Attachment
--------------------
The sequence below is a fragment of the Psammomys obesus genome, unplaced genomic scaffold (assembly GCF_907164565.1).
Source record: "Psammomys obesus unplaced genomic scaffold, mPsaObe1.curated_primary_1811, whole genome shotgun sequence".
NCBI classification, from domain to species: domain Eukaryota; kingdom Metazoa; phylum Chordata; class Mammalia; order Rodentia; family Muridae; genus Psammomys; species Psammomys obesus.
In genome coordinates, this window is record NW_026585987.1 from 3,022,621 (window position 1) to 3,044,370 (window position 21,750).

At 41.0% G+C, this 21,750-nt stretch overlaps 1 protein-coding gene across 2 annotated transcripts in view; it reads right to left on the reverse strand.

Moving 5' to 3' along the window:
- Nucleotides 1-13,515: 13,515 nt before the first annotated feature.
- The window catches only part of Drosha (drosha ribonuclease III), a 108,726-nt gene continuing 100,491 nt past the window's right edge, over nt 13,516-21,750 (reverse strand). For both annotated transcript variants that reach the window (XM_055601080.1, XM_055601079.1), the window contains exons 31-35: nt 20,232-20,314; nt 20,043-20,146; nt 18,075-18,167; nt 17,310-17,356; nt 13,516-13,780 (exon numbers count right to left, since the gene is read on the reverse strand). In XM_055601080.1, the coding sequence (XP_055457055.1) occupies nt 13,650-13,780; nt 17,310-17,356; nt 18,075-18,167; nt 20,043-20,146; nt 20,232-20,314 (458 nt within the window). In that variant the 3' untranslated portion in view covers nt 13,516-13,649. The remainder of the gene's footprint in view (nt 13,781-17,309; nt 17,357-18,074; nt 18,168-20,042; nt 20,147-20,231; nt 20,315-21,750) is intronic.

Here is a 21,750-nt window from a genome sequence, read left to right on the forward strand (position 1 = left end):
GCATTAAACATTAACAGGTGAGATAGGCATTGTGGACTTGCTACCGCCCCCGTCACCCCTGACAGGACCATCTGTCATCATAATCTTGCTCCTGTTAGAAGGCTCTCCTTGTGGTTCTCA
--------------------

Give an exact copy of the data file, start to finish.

The sequence below is a fragment of the Psammomys obesus genome, unplaced genomic scaffold (assembly GCF_907164565.1).
Source record: "Psammomys obesus unplaced genomic scaffold, mPsaObe1.curated_primary_1811, whole genome shotgun sequence".
NCBI classification, from domain to species: domain Eukaryota; kingdom Metazoa; phylum Chordata; class Mammalia; order Rodentia; family Muridae; genus Psammomys; species Psammomys obesus.
In genome coordinates, this window is record NW_026585987.1 from 3,022,621 (window position 1) to 3,044,370 (window position 21,750).

At 41.0% G+C, this 21,750-nt stretch overlaps 1 protein-coding gene across 2 annotated transcripts in view; it reads right to left on the reverse strand.

Moving 5' to 3' along the window:
- Nucleotides 1-13,515: 13,515 nt before the first annotated feature.
- The window catches only part of Drosha (drosha ribonuclease III), a 108,726-nt gene continuing 100,491 nt past the window's right edge, over nt 13,516-21,750 (reverse strand). For both annotated transcript variants that reach the window (XM_055601080.1, XM_055601079.1), the window contains exons 31-35: nt 20,232-20,314; nt 20,043-20,146; nt 18,075-18,167; nt 17,310-17,356; nt 13,516-13,780 (exon numbers count right to left, since the gene is read on the reverse strand). In XM_055601080.1, the coding sequence (XP_055457055.1) occupies nt 13,650-13,780; nt 17,310-17,356; nt 18,075-18,167; nt 20,043-20,146; nt 20,232-20,314 (458 nt within the window). In that variant the 3' untranslated portion in view covers nt 13,516-13,649. The remainder of the gene's footprint in view (nt 13,781-17,309; nt 17,357-18,074; nt 18,168-20,042; nt 20,147-20,231; nt 20,315-21,750) is intronic.

Here is a 21,750-nt window from a genome sequence, read left to right on the forward strand (position 1 = left end):
GCATTAAACATTAACAGGTGAGATAGGCATTGTGGACTTGCTACCGCCCCCGTCACCCCTGACAGGACCATCTGTCATCATAATCTTGCTCCTGTTAGAAGGCTCTCCTTGTGGTTCTCA